But usually Rockwood is on her own at Silverton, enjoying the steeps and the powder. "There's so much to ski above tree line, which is something we never get to do," she says. And every time she goes anywhere but Silverton — places with lots of people and electronic signs and ticket scanners — she's reminded of how unique Silverton is.
Brill says he's making Silverton even more unique this year with helicopter ski drops. Selling $150 spots for drops will help defray the cost of the avalanche control he's already doing with those helicopters. The ski drops will be offered on just a few days, and he won't know the dates until the nights before. Anyone interested in knowing more should get on Silverton's e-mail list.
General Information: www.silvertonmountain.com; 1-970-387-5706.
Location: 300 miles southwest of Denver via I-70, Colo. Hwy. 550 south, and Colo. Hwy. 110. Base is 6 miles from Silverton.
Hours: 9 a.m.-3:30 p.m. weekends only, or Thursday-Sunday depending on time of year.
Snow Report: www.silvertonmountain.com.
Lift Rates: Day pass: $49; Day pass with guide: $99; Guided only skiing Jan. 17-April 1.
Terrain: 1,819 acres; expert and advanced only. The base is 10,400'; summit: 12,300'; hike-to summit: 13,487'; vertical drop of 3,000' possible with hiking.
Many of the instructors at Ski Cooper's ski school learned how to ski there as toddlers. It's common to find a grandparent teaching his grandkids to ski in the same spot where he himself started and later taught his children. "I think most people like Ski Cooper because it's not a big resort area," says Bob Casey. "It's a family-oriented, affordable ski area. We don't have the hustle and bustle of the bigger resorts, and you can't lose your kids at Ski Cooper."
The terrain is beginner, intermediate and advanced, with a few expert runs. And the snow is all-natural, with no snowmaking ability. "It's a great place for people to learn, and we have an excellent ski school," Casey says. For years, that award-winning school has been run by Franci Peterson, who is in the Colorado Ski Hall of Fame.
Casey himself has skied at Ski Cooper since he was a kid; over the years, he worked for the resort in a variety of capacities. And after he retired from public life, the former county commissioner went to work for the resort full-time. "I paid my dues," he says. "This is a lot more mellow."
But even though it's small, Ski Cooper keeps up with big innovations. This year it's embracing technology in the form of an electronic ticketing system, which should make getting on the lift a lot more convenient.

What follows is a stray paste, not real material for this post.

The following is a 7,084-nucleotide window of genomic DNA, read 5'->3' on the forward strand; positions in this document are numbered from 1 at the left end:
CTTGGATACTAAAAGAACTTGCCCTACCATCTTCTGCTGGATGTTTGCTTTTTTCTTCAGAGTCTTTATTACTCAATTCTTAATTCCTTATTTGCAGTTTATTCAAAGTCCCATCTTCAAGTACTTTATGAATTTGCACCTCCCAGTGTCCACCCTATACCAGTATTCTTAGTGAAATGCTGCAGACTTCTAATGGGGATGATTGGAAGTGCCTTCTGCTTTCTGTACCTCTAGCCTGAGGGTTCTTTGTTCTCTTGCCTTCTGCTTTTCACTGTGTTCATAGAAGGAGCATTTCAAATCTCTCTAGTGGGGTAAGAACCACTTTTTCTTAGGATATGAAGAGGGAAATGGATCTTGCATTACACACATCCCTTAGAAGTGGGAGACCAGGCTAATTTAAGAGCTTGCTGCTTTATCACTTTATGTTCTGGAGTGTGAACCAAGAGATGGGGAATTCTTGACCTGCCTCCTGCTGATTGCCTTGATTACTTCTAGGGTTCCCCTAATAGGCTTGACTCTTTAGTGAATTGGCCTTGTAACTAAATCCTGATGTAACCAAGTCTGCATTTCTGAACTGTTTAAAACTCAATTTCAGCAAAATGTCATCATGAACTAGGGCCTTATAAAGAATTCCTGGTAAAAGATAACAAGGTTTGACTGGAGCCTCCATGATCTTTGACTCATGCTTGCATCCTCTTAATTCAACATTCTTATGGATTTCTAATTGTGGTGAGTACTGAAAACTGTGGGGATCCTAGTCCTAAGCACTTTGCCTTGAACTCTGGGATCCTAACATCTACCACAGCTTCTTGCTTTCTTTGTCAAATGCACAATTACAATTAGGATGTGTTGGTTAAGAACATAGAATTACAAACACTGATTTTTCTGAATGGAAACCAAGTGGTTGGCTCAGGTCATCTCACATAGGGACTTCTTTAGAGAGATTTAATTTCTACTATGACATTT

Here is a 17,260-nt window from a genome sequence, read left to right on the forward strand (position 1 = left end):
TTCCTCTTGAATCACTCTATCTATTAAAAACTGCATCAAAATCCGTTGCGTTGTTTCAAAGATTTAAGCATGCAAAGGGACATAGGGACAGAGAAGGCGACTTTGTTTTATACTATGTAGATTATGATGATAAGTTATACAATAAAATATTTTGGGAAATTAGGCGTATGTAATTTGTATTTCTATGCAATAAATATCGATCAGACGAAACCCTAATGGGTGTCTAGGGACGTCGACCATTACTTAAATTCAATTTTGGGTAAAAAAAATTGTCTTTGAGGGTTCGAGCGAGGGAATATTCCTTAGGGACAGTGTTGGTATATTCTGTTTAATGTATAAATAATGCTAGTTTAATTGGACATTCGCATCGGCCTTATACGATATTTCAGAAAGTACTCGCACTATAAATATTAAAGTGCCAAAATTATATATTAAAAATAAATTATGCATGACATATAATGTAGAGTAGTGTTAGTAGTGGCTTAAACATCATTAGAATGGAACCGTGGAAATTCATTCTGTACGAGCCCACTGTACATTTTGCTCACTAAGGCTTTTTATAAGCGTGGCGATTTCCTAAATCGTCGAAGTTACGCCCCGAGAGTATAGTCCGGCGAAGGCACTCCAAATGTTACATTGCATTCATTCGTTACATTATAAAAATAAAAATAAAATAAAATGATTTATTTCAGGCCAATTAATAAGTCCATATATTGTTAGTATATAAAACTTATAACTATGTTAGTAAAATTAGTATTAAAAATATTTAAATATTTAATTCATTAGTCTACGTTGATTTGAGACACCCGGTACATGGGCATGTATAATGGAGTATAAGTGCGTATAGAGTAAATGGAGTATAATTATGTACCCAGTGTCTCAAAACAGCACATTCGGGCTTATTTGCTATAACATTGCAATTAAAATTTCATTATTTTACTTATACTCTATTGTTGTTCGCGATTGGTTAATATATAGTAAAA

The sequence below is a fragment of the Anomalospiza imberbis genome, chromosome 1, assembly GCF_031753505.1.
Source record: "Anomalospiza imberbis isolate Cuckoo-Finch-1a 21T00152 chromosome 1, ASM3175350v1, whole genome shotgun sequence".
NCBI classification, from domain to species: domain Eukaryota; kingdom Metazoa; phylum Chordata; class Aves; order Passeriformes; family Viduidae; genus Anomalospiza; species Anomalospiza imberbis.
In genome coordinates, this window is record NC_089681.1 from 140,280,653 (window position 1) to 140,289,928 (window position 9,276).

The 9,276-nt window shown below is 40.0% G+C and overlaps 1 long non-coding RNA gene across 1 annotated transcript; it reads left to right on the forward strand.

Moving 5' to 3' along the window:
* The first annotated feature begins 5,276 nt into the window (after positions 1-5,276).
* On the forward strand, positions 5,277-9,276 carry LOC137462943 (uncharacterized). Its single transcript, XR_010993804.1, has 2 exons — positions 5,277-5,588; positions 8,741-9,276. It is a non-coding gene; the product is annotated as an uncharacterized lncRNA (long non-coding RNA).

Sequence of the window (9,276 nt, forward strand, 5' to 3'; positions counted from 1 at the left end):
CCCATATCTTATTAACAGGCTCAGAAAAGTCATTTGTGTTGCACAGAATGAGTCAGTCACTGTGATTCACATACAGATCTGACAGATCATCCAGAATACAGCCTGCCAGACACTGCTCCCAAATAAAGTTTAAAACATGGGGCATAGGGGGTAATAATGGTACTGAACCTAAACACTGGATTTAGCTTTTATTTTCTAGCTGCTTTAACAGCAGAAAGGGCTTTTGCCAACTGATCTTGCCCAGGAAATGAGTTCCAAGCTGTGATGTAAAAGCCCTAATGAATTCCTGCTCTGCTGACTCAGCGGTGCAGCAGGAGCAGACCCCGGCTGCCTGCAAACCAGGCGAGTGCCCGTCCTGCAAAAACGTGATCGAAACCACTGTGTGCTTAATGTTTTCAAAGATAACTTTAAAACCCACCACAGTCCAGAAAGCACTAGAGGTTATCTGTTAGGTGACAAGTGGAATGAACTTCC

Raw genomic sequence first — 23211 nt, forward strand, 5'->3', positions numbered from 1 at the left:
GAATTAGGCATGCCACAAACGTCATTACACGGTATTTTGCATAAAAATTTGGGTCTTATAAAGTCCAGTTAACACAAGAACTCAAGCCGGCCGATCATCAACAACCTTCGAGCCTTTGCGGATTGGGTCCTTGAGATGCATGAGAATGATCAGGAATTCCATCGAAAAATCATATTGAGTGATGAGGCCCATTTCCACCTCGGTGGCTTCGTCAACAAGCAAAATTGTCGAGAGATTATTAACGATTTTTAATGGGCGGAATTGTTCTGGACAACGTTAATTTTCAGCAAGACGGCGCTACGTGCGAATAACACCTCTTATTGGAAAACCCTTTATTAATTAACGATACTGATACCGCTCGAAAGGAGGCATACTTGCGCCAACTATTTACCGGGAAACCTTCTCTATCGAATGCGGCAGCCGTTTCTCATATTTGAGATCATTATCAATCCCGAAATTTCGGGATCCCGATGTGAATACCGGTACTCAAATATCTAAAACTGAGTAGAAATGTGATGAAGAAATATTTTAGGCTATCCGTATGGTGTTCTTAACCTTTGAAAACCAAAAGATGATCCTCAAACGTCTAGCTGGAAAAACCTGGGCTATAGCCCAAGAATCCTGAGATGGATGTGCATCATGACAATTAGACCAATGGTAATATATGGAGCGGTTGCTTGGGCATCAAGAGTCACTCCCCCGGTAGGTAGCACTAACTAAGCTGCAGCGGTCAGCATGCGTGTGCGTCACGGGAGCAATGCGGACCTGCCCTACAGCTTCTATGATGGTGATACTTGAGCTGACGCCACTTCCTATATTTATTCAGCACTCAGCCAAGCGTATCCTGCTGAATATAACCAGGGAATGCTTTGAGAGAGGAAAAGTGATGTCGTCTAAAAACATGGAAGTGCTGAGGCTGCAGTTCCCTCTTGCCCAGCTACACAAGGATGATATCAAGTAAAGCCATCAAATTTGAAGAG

General Information: www.skicooper.com; 1-800-707-6114.
Location: 120 miles west of Denver via I-70 and U.S. Hwy. 91.
Hours: 9 a.m.-4 p.m.
Snow Report: 1-719-486-2277.
Lift Rates: Adult day pass: $39; child (6-14) day pass: $20; senior (60-69) day pass: $28; senior 70 and over day pass: $15; kids 5 and under: free.
Terrain: 2,400 snowcat acres; 400 lift-served acres with 26 trails; 30 percent beginner, 40 percent intermediate, 30 percent expert. Base is 10,500', with a 1,200' vertical rise; summit: 11,700'.
Cross-Country: Call 1-719-486-1750.
Snowmass has everything. That's what Kiffor Berg, two-time defending champion of the Colorado Freeride Championships, likes about it. "Snowmass is great because it has whatever you want to do in any given day," he says. "Terrain park. Trees. Powder stashes. It's all there for you. There's so much terrain, you'll find the untracked and the fresh snow. There are always big lines to ski and big rocks to drop. It's definitely one of my favorites."
Berg particularly likes the Hanging Valley Headwall — a wide open bowl with rock features — as well as the newer Burn Cliffs area of trees with unique pillow drops throughout. "You can find a new way down every time," he says. But there's no easy way down; it's mostly mandatory airs.
Snowmass has great groomers, too, and a daily noon groom (check the day's conditions report to find the run). And after a storm, Berg tries to get in a fast lap at Sam's Nob before it's all crudded up.
"It's very casual," he says of Snowmass. "There's a lot of great locals there, but not local attitude. Everyone's out there having fun and helping each other out and not afraid to tell you where to go or where you might find the better snow. And the après on the mall is always a great scene."
This year, Snowmass has expanded its learning and kids' amenities, too, with the new Elk Camp Meadows mid-mountain learning area, a bigger and better terrain park, and the $17 million Treehouse Kids' Adventure Center.
General Information: www.aspensnowmass.com/snowmass; 1-800-525-6200.
Location: 209 miles west of Denver via I-70 and Colo. Hwy. 82.
Hours: 8:30 a.m.-3:30 p.m.
Snow Report: 1-970-925-1221.
Lift Rates: Adult day pass: $87.
Terrain: 3,132 acres, with 90 trails; 6 percent beginner, 50 percent intermediate, 12 percent advanced, 32 percent expert. Base is 8,104', with a 4,406' vertical rise; summit: 12,510'.
Cross-Country: Call 1-970-923-0959.
SolVista Basin at Granby Ranch
By all accounts, SolVista is a family-friendly place. Kim Jensen started going there five years ago, when her oldest daughter was learning to ski at eighteen months. "It has amazing terrain for the little kids, and it's really nice to know everything dumps out in one place," she says. "You're not going to lose your children as they gain a little more independence. You don't have to worry they're going to be in the back bowls."
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